In general, reliability drops as temperature increases. Several things happen, lubricants can break down and leak into places where they don't belong, plastics outgas and harden its a statistical thing. The decrease in reliability does not mean 100% or even 10% will fail, but it does mean that a failure is more likely. That's why elevated temperature testing is done with multiple units over thousands of hours, and periodically stopped to look a effects.
Much more important is the effect of rapid changes in temperature. Taking a product from 150 degrees Celsius to minus 50 degrees literally tries to tear a product apart due to thermal expansion and contraction. Parts can wear out mechanically from the stresses. Canon does test their cameras with thermal cycling. Its a excellent test to find the weak spots in a design in short order, a few cycles will usually cause a failure. Once all the weak spots in the design are fixed, the life time of the product will be greatly improved.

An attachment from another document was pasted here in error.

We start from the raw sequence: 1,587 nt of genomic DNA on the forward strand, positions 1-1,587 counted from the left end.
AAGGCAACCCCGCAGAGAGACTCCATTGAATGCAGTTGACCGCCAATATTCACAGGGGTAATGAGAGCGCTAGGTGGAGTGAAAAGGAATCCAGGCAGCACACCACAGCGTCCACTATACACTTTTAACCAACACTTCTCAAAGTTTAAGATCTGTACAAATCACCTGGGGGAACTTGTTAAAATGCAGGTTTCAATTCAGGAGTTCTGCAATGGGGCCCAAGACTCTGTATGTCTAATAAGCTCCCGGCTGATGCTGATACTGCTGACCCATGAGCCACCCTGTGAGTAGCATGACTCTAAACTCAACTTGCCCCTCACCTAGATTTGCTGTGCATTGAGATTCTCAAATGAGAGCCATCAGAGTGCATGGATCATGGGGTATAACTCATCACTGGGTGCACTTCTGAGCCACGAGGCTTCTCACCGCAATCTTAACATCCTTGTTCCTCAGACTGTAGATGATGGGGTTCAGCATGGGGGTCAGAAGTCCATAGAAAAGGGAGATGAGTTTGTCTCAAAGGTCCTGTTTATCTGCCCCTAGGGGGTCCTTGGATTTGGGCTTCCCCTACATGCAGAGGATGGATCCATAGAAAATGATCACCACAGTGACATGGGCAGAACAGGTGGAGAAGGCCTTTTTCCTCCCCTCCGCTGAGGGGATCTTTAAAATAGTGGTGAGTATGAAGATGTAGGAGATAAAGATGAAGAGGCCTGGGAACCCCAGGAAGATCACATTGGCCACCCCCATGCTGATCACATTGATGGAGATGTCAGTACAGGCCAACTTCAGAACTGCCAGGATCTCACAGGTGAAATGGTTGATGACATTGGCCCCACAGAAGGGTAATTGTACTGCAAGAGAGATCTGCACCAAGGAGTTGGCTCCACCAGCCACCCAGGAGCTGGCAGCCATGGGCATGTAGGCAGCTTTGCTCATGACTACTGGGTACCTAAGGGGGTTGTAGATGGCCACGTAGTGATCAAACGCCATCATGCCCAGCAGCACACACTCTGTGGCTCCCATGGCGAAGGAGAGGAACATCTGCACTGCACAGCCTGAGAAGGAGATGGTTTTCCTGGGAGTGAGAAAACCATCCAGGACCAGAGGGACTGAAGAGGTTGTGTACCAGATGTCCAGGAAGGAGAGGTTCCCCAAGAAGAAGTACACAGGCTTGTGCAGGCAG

I was involved with a aircraft jet engine that was tested that way. Electronic boxes that are installed into a aircraft or space vehicle receive the same treatment.
The aircraft engine was run full thrust on the ground 24/7, stopping once a week for routine maintenance. The titanium in the engine turned blue from the heat, which was far above max operating temperature. Every time something broke, it was redesigned, or some sort of protection from the heat added. The best wiring insulation available cracked at far above its rated temperature, so heat deflecting shields were added. (the wire had max current going thru it) The concern for reliability was taken to extremes, and it paid off in super low failure rates.